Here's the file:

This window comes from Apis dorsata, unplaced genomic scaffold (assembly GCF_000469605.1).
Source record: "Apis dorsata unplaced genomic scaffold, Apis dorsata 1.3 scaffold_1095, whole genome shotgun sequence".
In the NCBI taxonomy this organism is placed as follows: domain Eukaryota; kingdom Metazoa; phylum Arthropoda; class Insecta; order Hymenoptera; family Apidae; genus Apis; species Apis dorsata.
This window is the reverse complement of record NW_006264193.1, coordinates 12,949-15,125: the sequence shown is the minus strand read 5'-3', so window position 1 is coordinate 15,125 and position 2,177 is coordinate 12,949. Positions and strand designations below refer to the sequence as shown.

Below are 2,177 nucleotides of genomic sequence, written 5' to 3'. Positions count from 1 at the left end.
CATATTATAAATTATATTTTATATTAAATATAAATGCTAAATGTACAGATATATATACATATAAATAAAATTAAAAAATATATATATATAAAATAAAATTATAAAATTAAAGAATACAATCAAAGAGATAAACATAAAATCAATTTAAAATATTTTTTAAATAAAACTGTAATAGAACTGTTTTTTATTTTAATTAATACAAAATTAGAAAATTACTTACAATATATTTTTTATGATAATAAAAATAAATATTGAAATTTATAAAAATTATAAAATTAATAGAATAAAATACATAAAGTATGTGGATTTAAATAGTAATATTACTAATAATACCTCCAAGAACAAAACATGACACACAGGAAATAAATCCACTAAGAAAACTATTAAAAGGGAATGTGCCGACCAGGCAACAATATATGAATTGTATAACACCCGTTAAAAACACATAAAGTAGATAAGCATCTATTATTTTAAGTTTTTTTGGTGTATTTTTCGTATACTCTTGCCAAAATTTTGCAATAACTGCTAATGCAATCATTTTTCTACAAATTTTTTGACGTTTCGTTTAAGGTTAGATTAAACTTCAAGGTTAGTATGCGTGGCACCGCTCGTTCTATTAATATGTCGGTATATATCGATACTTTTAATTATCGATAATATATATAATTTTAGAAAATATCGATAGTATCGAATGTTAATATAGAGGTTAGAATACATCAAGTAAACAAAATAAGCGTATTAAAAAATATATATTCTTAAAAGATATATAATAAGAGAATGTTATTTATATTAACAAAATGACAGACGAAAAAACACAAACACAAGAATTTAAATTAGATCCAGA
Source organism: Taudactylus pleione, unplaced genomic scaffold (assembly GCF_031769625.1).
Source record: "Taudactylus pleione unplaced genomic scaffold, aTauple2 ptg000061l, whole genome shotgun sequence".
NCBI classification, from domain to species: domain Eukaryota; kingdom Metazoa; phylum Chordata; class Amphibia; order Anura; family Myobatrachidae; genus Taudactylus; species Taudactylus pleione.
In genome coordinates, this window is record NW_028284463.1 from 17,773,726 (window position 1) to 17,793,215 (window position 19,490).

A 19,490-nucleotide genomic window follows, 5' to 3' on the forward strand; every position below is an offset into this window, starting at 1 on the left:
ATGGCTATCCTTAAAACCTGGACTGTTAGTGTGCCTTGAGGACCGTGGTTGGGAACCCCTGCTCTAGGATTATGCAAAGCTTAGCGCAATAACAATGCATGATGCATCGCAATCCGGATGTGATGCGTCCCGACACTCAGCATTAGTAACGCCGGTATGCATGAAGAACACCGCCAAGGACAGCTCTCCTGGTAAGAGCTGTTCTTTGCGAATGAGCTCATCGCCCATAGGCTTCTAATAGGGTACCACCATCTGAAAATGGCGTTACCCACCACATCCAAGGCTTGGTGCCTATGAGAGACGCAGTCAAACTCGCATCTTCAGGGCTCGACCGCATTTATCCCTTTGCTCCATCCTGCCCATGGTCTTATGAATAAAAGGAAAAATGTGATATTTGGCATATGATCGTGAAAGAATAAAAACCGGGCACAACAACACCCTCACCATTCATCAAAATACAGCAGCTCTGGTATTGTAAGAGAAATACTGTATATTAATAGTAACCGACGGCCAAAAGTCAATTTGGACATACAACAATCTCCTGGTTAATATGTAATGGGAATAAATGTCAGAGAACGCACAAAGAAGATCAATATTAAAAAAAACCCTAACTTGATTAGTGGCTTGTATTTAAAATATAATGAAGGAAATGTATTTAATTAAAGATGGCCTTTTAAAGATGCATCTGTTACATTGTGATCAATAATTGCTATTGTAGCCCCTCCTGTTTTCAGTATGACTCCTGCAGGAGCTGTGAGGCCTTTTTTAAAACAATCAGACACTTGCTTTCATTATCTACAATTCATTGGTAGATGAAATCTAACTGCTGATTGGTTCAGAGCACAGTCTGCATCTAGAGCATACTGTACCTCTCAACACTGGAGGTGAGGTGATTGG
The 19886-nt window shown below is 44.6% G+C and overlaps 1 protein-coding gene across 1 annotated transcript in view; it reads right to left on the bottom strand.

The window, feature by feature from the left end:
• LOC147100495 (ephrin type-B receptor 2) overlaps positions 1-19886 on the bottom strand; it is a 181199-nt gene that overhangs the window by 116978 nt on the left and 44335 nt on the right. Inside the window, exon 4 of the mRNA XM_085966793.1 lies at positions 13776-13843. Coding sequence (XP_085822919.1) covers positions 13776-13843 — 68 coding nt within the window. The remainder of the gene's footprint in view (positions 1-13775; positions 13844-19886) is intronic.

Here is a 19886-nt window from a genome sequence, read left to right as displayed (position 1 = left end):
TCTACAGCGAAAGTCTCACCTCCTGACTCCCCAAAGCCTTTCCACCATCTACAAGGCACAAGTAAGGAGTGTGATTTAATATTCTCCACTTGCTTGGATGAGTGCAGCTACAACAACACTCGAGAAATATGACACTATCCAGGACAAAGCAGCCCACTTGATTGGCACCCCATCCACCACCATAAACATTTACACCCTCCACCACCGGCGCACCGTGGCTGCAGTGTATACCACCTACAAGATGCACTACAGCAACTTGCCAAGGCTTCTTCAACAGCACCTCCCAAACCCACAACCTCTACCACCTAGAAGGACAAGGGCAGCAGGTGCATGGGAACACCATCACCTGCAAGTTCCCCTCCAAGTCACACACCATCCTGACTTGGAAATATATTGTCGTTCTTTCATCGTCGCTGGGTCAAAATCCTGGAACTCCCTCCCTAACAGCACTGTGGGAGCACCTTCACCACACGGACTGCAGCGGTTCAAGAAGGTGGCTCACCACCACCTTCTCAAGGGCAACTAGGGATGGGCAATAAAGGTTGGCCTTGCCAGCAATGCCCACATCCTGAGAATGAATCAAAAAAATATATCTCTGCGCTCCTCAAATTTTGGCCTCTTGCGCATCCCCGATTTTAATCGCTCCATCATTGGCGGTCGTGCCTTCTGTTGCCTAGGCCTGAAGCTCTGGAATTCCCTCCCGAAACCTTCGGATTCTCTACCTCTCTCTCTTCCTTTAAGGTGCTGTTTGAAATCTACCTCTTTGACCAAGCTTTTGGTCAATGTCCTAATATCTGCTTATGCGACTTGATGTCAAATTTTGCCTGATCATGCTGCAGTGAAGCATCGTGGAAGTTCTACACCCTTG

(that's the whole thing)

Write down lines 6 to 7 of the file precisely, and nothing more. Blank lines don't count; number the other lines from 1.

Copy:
CATATTATAAATTATATTTTATATTAAATATAAATGCTAAATGTACAGATATATATACATATAAATAAAATTAAAAAATATATATATATAAAATAAAATTATAAAATTAAAGAATACAATCAAAGAGATAAACATAAAATCAATTTAAAATATTTTTTAAATAAAACTGTAATAGAACTGTTTTTTATTTTAATTAATACAAAATTAGAAAATTACTTACAATATATTTTTTATGATAATAAAAATAAATATTGAAATTTATAAAAATTATAAAATTAATAGAATAAAATACATAAAGTATGTGGATTTAAATAGTAATATTACTAATAATACCTCCAAGAACAAAACATGACACACAGGAAATAAATCCACTAAGAAAACTATTAAAAGGGAATGTGCCGACCAGGCAACAATATATGAATTGTATAACACCCGTTAAAAACACATAAAGTAGATAAGCATCTATTATTTTAAGTTTTTTTGGTGTATTTTTCGTATACTCTTGCCAAAATTTTGCAATAACTGCTAATGCAATCATTTTTCTACAAATTTTTTGACGTTTCGTTTAAGGTTAGATTAAACTTCAAGGTTAGTATGCGTGGCACCGCTCGTTCTATTAATATGTCGGTATATATCGATACTTTTAATTATCGATAATATATATAATTTTAGAAAATATCGATAGTATCGAATGTTAATATAGAGGTTAGAATACATCAAGTAAACAAAATAAGCGTATTAAAAAATATATATTCTTAAAAGATATATAATAAGAGAATGTTATTTATATTAACAAAATGACAGACGAAAAAACACAAACACAAGAATTTAAATTAGATCCAGA
Source organism: Taudactylus pleione, unplaced genomic scaffold (assembly GCF_031769625.1).